While discussing these aspects we need to answer
ies? 2) Can we detect a certain unity in evolutionary megaparadigms? Tentative
answers to those questions may include the following: within this approach we
are dealing with specific processes of qualitative transformations of objects and
structures, resulting in the emergence of new levels of organization of matter
with new qualities, possibilities, and perspectives.
We can identify at least
localized qualitative changes; b) changes leading to more significant qualitative
changes (for example, the emergence of a new level of integration); c) espe-
cially significant qualitative changes, whose emergence creates possibilities for
In the words of Henri Claessen: ‘Evolutionism
currence of such structural changes’ (2000a: 2). Such qualitative transformations
are described by a number of general evolutionary principles, laws, and rules,
some of which are mentioned below.
In the second place, megaparadigms may include mega-laws that should be
regarded as certain principles rather than as rigid and fixed relationships. How-
ever, the significance of each of those principles can be rather different, de-
pending on the nature of the evolving systems (cosmic, biological, or social). It
is not sufficient to formulate only very general principles and laws. It is also
necessary to translate these more abstract principles into methodological mod-
els for specific case studies. The present issue of the Almanac considers such
laws, rules, and regularities. We hope that this will lead to more detailed dis-
cussions in subsequent issues.
In the third place, the notion of megaparadigms implies the possibility to
detect not only large-scale regularities and rules but it also opens up the possi-
bility to analyze the degree of applicability of particular rules to the various
types of macroevolution. Indeed, the appearance of certain similar traits, prin-
ciples, and regularities in different types of macroevolution does not necessar-
ily prove that they are the same type of process. Large underlying differences
may convey the impression of similarities. Such a discovery can lead to a better
understanding of such differences.
These include, for example, patterns of evolutionary expansion and differentiation of forms, de-
self-organization, relationships of components as parts of internal structures, relations between
the whole system and its environment, etc.
We generally follow the definition of Voget – Claessen who define evolution as ‘the process by
which is qualitatively different from the ancestral form’ (Voget 1975: 862; Claessen 1989: 234;
See Grinin and Korotayev 2007; 2009: ch. 1; Grinin, Markov, and Korotayev 2008 for more detail.
For example, the genomes of chimpanzees and of humans are very similar; the differences consti-
In the fourth place, we need to develop a common terminology. We have al-
ready mentioned a few such terms, e.g., ‘energy’, ‘matter’, ‘information’, ‘sys-
However, are there any terms that are specific for evolutionary studies? We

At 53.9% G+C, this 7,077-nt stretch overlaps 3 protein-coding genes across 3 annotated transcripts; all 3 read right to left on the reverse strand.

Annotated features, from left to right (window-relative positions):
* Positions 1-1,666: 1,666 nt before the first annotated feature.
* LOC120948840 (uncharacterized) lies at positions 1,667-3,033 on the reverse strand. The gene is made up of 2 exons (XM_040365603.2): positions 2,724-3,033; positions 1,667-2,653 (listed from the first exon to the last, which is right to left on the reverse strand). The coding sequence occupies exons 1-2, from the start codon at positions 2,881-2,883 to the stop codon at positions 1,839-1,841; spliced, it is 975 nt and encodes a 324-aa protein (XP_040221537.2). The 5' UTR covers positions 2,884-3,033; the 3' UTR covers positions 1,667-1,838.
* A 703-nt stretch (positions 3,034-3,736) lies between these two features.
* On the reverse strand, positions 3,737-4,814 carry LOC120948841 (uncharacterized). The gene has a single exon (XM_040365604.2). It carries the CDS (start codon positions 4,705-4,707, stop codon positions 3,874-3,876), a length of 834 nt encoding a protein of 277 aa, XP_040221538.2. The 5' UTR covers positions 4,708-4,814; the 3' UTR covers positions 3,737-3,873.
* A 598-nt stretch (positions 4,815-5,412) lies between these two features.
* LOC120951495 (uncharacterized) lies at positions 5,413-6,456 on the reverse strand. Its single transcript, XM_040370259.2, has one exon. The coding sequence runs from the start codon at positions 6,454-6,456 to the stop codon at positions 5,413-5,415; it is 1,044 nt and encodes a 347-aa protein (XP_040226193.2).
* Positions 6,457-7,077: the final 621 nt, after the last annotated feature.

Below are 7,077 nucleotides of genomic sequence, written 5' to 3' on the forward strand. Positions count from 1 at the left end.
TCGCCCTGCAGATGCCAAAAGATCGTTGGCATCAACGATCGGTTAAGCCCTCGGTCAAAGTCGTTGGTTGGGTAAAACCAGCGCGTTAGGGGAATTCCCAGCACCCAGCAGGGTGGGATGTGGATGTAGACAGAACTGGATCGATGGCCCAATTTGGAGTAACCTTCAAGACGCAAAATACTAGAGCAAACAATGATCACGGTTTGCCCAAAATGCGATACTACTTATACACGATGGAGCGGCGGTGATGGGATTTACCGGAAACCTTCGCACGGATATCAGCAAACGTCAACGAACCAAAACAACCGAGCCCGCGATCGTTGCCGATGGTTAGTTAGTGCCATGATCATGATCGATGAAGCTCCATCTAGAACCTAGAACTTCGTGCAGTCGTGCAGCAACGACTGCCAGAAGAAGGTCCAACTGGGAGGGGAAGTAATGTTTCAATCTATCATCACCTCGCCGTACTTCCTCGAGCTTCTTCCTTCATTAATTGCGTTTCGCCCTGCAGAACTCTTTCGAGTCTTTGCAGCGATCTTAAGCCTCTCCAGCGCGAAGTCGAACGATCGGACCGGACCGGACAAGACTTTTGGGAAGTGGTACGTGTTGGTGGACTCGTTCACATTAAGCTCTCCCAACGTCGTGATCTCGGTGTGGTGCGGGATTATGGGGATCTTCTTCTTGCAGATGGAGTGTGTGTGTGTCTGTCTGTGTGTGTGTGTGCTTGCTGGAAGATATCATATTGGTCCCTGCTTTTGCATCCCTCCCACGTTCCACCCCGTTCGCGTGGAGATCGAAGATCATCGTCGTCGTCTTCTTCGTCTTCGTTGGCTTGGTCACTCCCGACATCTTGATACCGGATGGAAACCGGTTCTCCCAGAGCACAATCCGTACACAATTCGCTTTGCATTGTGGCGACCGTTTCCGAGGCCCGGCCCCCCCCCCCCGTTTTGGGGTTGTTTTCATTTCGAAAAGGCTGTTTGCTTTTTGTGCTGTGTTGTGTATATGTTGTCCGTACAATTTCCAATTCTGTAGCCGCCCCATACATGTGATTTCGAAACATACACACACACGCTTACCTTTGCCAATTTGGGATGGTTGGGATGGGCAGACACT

think these terms should include, obviously, evolution and coevolution as well
as micro-, macro-, and megaevolution; numerous notions labeled with the adjec-
tive evolutionary; various terms characterizing evolution, such as speed, direc-
tionality, levels, forms, types; terms that characterize spheres of evolution, most
notably, perhaps, the biosphere, the noosphere, the technosphere, etc.; possibly,
perhaps, notions of progress or the lack of it; processes of selection and resul-
ting variation. However, for a further development of evolutionary megapara-
digms these terms may not be sufficient, and examples of the use of new terms
can be found in some contributions to this Almanac. It is noteworthy that all
the existing mega-evolutionary terminology is interdisciplinary by nature. More
likely than not, therefore, new terms will also have an interdisciplinary character.
In the fifth place, there is a potential for the development of cross-
disciplinary and comparative research that can establish similarities as well as
detect differences of both methodological and practical nature; this may allow
us to find new heuristic evolutionary theories. While the issues studied within
different branches of sciences may be very specific, through the prism of the
evolutionary approach it is often possible to find opportunities for interdiscipli-
nary comparisons, the creative borrowing of methodology, the identification of
common mechanisms, of ‘vectors’ as well as systemic properties that are char-
acteristic of different forms of organization of matter, energy, and information
in abiotic, biological, and social systems (cf. Carneiro, Spier, Snooks, Grin-
chenko, Grinin, Markov, Korotayev, Reznikova, Lekevičius, Heylighen in this
Almanac). In forthcoming issues of the Almanac we hope to present more dis-
cussions about these aspects.
In the sixth place, research in terms of evolutionary megaparadigms fre-
quently requires considering issues such as directionality (vectors or trends),
speed, reversibility, etc.
In sum, the general nature of evolution requires at-
minological and methodological.
In the seventh place, any serious scientific paradigm requires a study of its
own history. We are planning to publish such overviews and discussions in fu-
ture issues of the Almanac.
cial differences between chimpanzees and humans that arise from the at first sight ‘insignificant’
difference between the two genomes.
In particular the speed of evolution has received considerable attention from a number of con-
Grinin, Markov, and Korotayev 2009a).
See also the issues of the Almanac in Russian: Grinin, Markov, and Korotayev 2009a, 2009b;